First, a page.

Approximately 25,000 – 50,000 bumble bees, along with honey bees and lady bugs were found found dead recently at a Target store parking lot in Wilsonville, Oregon. A Portland-based Xerces Society of Invertebrate Conservation was called to the scene to investigate. The bees were found clustered under dozens of European linden trees, the organization believes that the cause of death is likely attributable to acute pesticide poisoning, but are not 100 percent certain. It was recently discovered that that the linden trees were mistakenly sprayed on June 15 with Safari, a potent insecticide.
After several calls at the office I visited the Target store in Wilsonville and found a parking lot full of dead bumble bees underneath blooming European linden trees. They were literally falling out of the trees. To our knowledge this is one of the largest documented bumble bee deaths in the Western U.S. It was heartbreaking to watch – Rich Hatfield, conservation biologists with the Portland Xerces Society for Invertebrate Conservationadvertisement - learn more
The Oregon Department of Agriculture (ODA) was also contacted, they are currently collecting samples to determine whether pesticides were used at the site. 50, 000 bees represents a loss of at least 300 colonies. Each of those colonies could have produced multiple new queens that would have gone on to establish new colonies next year. As we all know, bees are considered vital due to the fact that they are pollinators of many food crops.
What’s worse is that the bees were killed during a ‘National Pollenator Week,’ a week aimed at celebrating the vital role that bees play in our ecosystem. This incident is the latest in a series of bee die-offs that has resulted in the decimation of 31% of the US bee population in 2013 alone. The large-scale erosion of bee populations poses a serious threat to the food supply.
It’s hard not to ask whether Monsanto is enjoying this, it gives them another excuse to push the manufacturing of genetically modified foods (GMO).
Recently, the British Beekeepers Association (BBKA) recorded its worst losses of honeybees in history. The level of honeybee colony losses across England has more than doubled since last year, up to 33.8% from 16.2% in 2012. You can read more about that here. This is worldwide phenomenon.
It’s the U.S. government’s Environmental Protection Agency that approves of the GMO insecticide responsible for killing millions of bees. You can read more about that here.
Not to long ago, the US government was sued for their use of pesticides killing millions of bees, and ignoring scientific evidence that proves it. You can read more about that here.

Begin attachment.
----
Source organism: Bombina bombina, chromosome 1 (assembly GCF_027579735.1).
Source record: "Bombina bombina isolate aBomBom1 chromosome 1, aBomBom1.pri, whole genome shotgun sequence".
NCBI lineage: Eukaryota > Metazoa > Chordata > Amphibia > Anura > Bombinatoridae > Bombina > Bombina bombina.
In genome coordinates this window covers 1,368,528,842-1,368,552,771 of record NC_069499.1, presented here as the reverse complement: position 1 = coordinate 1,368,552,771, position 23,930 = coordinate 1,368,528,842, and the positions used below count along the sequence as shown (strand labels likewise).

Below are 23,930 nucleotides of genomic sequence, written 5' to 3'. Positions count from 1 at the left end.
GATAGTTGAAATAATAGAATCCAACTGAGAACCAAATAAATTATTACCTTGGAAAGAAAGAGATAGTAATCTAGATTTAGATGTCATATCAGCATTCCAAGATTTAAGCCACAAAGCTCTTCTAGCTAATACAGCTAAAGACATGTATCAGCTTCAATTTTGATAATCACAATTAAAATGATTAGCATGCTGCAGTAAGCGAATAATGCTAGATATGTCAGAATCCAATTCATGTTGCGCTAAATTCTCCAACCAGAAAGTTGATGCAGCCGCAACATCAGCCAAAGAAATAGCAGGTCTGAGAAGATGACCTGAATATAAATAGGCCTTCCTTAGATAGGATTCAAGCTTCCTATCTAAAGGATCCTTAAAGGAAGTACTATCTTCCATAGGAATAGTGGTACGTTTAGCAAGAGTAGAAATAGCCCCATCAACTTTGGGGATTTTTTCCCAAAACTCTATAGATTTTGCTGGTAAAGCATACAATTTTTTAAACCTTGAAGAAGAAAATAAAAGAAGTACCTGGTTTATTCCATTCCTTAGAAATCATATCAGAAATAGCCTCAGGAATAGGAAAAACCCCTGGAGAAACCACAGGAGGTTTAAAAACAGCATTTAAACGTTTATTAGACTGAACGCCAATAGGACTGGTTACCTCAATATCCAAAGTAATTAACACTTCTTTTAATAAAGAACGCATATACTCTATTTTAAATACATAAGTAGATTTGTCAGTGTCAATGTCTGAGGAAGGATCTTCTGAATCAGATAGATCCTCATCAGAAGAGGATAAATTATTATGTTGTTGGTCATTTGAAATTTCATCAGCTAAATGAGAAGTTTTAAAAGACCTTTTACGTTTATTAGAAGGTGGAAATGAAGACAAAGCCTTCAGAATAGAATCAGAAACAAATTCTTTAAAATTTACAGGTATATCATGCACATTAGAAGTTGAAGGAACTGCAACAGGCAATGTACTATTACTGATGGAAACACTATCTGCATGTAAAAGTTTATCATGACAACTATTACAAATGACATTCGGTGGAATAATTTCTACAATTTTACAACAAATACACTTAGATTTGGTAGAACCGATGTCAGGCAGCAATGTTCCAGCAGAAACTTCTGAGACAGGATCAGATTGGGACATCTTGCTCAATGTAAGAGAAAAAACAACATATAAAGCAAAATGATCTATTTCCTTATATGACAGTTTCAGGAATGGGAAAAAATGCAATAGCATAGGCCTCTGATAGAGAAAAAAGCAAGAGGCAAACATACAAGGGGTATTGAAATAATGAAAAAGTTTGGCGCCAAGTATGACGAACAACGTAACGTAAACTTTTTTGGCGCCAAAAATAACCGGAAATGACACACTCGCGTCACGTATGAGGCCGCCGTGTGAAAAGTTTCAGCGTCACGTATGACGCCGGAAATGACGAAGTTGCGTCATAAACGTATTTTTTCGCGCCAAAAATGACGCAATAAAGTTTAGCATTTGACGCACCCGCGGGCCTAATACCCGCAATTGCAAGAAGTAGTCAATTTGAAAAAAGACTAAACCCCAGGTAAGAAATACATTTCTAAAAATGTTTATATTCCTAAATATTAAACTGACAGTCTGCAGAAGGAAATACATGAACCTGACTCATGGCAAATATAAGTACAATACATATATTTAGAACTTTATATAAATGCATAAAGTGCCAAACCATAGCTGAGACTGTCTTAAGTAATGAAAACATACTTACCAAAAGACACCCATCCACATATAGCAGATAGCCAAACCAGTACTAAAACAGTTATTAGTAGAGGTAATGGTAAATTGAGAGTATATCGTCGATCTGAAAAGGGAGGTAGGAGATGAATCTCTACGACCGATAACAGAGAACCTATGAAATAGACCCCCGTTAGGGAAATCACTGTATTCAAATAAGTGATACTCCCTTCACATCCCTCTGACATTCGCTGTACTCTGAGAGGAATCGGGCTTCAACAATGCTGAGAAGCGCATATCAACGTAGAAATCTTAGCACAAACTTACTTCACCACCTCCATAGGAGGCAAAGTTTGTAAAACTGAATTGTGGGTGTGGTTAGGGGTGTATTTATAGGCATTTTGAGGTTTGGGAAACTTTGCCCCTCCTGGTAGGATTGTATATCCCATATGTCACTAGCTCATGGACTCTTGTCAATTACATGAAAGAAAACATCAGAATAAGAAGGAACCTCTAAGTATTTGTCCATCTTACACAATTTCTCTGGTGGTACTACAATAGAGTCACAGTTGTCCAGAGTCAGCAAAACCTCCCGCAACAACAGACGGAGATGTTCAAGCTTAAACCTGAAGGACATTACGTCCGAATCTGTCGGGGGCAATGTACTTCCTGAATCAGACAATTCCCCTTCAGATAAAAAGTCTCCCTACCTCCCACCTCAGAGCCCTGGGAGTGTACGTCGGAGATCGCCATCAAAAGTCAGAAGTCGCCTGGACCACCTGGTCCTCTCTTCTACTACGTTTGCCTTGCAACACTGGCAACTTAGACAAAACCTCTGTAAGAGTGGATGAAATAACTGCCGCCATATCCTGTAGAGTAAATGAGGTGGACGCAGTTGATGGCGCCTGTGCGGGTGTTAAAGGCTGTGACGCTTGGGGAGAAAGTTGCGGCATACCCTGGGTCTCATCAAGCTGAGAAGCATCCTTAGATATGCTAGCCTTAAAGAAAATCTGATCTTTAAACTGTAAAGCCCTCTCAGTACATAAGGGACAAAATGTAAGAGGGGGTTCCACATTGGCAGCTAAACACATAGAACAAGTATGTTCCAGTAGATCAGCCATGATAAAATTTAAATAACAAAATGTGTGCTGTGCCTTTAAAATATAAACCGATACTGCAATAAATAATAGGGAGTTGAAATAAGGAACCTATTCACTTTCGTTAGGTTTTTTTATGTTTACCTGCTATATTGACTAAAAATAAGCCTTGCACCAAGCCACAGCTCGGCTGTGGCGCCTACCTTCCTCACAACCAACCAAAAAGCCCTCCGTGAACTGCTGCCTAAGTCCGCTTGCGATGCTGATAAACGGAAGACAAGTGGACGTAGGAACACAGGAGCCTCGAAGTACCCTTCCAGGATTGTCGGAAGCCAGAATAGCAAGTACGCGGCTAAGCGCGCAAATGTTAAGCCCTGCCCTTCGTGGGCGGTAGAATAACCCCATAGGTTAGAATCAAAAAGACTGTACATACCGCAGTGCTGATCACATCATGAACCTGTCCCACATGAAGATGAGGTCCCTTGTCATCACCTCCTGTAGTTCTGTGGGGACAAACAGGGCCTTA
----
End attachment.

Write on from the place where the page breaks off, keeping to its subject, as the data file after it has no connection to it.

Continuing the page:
The link between pesticides and bee deaths cannot be argued. It has been published in a number of peer-reviewed journals that show how widely used pesticides have a very damaging effect on bees. A new paper published in the journal Nature shows how bees are twice as likely to die when exposed to pesticides; two-thirds of the bees are lost when exposed compared to a third when not exposed. The exposed bees are also half as successful in gathering food. The exotoxicology tests only looked at honey bees, and failed to include bumblebees. Bumblebees are just as important in providing the required pollination to create much of the food we consume. You can read more in the journal Nature here.
There was also a study done by the NCBI which you can read here. This study also found that various groups of neonicotinoids are harming honey bees. They discovered that both clothianidin and and thiamethoxam persist in “extremely high levels” in planter exhaust material produced during the planting of crops treated with these insecticides. The research team also found neonicotinoid compounds in soil, including in fields where the chemicals were not even sprayed. They also found them in several plants and flowers visited by bees. Researchers determined that bees actively transfer contaminated pollen from primarily neonicotinoid treated corn crops, and bring it back to their hives. The bees also transfer these compounds to other plants and crops that are not treated with the chemicals, which shows just how persistent these chemicals truly are in the environment.
It’s amazing how much information is surfacing within the past few years. Information regarding all sectors of society is emerging as the world continues to wake up. Those with the eyes to see, ears to hear and the heart to feel are responding. The bee insecticide debate should not be a debate anymore.
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